By: BabyRuth (Three Beers) –
For the second year in a row, I got the take-your-mom-to-the-movies-for-Mother’s-Day comedy. Last year, it was the dreadful Mother’s Day (RIP Gary Marshall- sorry you had to go out on that one), this year it’s the Amy Schumer/Goldie Hawn buddy comedy/adventure/double-entendre titled Snatched. And while it’s not too difficult to top Mother’s Day (though Julia Roberts hanging onto her Notting Hill wig is still amazing), Snatched exceeded my expectations.
Emily (Amy Schumer) is having a streak of bad luck, first getting fired from her job, then dumped by her boyfriend right before their planned getaway to Ecuador. The vacation is non-refundable, so Emily scrambles to find a replacement traveling companion. None of her friends like her enough to fill the empty spot, so she convinces her mother, Linda (Goldie Hawn), to accompany her. Linda is the complete opposite of up for anything Emily, having ditched her carefree ways since her divorce, now preferring to stay locked in her home with her many cats and agoraphobic adult son (Ike Barinholtz).
Only one day into their trip, Emily meets a handsome stranger (Tom Bateman), and after a night of partying off-resort accepts his invitation to further explore the country the next day, with Linda in tow (for someone supposedly super-cautious, Linda certainly agrees to a lot of dangerous stuff). It’s during this excursion that the titular snatching happens and the mother and daughter find themselves held captive for ransom.
Luckily, their abductors are the dumbest criminals in movie history and they are able to escape pretty easily. They learn they have been transported to Colombia and now must find their way to the safety of the American embassy, with their kidnappers not far behind. This gives them time to bond and work out their differences, though, so it’s not all bad, even if they have to kill a few people along the way (accidentally, of course. Oopsie!)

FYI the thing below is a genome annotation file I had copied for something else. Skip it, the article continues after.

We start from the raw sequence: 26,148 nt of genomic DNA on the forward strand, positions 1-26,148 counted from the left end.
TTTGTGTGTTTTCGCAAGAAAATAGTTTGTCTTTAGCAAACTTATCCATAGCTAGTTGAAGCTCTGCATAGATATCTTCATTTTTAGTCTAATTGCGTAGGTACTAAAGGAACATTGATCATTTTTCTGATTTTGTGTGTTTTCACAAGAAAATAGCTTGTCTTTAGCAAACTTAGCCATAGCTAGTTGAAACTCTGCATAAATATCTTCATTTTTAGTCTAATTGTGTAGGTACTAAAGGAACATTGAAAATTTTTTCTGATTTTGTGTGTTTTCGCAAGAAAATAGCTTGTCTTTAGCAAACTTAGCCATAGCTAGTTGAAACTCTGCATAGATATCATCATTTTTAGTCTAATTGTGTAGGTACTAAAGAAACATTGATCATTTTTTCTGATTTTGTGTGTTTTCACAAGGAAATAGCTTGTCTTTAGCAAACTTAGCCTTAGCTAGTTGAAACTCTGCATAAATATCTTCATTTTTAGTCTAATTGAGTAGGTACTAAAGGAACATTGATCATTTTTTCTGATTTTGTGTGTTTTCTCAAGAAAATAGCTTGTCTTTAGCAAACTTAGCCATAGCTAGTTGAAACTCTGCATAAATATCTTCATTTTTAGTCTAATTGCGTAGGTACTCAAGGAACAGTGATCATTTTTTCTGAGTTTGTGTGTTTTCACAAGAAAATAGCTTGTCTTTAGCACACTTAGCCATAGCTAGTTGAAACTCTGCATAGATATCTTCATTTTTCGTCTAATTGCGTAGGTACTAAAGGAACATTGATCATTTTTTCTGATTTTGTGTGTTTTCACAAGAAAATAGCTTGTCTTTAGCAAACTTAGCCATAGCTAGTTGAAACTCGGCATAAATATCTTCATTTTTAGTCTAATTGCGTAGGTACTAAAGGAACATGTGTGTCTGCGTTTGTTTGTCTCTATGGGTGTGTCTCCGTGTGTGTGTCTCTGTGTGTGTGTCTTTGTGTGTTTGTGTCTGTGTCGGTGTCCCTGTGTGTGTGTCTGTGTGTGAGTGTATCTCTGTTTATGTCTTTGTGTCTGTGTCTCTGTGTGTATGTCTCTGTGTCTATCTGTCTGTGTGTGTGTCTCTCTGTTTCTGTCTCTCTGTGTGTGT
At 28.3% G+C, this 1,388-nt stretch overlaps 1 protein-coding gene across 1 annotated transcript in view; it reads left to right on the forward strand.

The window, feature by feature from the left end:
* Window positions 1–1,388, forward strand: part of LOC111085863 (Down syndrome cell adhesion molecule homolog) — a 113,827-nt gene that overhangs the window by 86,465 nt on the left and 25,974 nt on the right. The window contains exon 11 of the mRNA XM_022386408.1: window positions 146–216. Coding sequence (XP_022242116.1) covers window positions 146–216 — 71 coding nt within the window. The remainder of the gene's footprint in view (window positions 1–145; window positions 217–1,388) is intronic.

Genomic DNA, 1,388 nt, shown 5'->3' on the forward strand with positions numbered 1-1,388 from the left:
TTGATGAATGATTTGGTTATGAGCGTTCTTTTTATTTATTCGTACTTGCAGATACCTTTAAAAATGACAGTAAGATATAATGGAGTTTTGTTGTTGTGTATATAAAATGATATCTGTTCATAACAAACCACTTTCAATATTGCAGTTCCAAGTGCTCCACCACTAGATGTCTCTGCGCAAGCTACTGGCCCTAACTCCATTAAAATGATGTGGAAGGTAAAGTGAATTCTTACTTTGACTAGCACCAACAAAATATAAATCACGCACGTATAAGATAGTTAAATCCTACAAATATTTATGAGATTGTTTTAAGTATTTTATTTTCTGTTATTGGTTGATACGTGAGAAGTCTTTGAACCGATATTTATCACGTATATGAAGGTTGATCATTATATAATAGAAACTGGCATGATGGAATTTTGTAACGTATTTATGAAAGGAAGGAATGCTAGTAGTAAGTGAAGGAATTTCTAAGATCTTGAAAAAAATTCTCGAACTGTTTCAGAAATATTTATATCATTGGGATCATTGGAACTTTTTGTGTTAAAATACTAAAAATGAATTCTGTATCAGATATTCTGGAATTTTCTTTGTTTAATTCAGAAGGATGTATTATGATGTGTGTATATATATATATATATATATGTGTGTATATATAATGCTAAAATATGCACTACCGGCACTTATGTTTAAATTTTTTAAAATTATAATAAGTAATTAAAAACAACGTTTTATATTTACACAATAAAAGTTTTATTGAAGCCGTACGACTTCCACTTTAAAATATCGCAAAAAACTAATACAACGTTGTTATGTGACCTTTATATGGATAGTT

One’s decision to see Snatched most likely depends on one of two things: 1) their opinion of Amy Schumer 2) how much they want to see Goldie Hawn’s return to the screen after a 15 year absence (her last film appearance was 2002’s The Banger Sisters).
As far as Schumer is concerned, personally I’m not on the backlash train, though her self-deprecating, loose, boozy, party girl shtick (yes, this is another of those characters, if you haven’t figured it out by now) is starting to feel played-out. There are only so many vagina jokes one can make and she’s pretty much made them all by now. Hopefully, she’ll take-on a completely different type of character in the future (Trainwreck proved she’s got some dramatic chops under all the crude jokes). Still, she’s the go-to for this type of role and you have to admire her lack of vanity and fearlessness in doing anything for a laugh.
I will always love her for this. And this.
Though she plays second fiddle to Schumer (more on that in a minute), it sure is great to see Goldie Hawn back on screen. Hopefully, this wasn’t a one-off passing of the baton kind of thing because don’t we need Goldie Hawn more now than ever?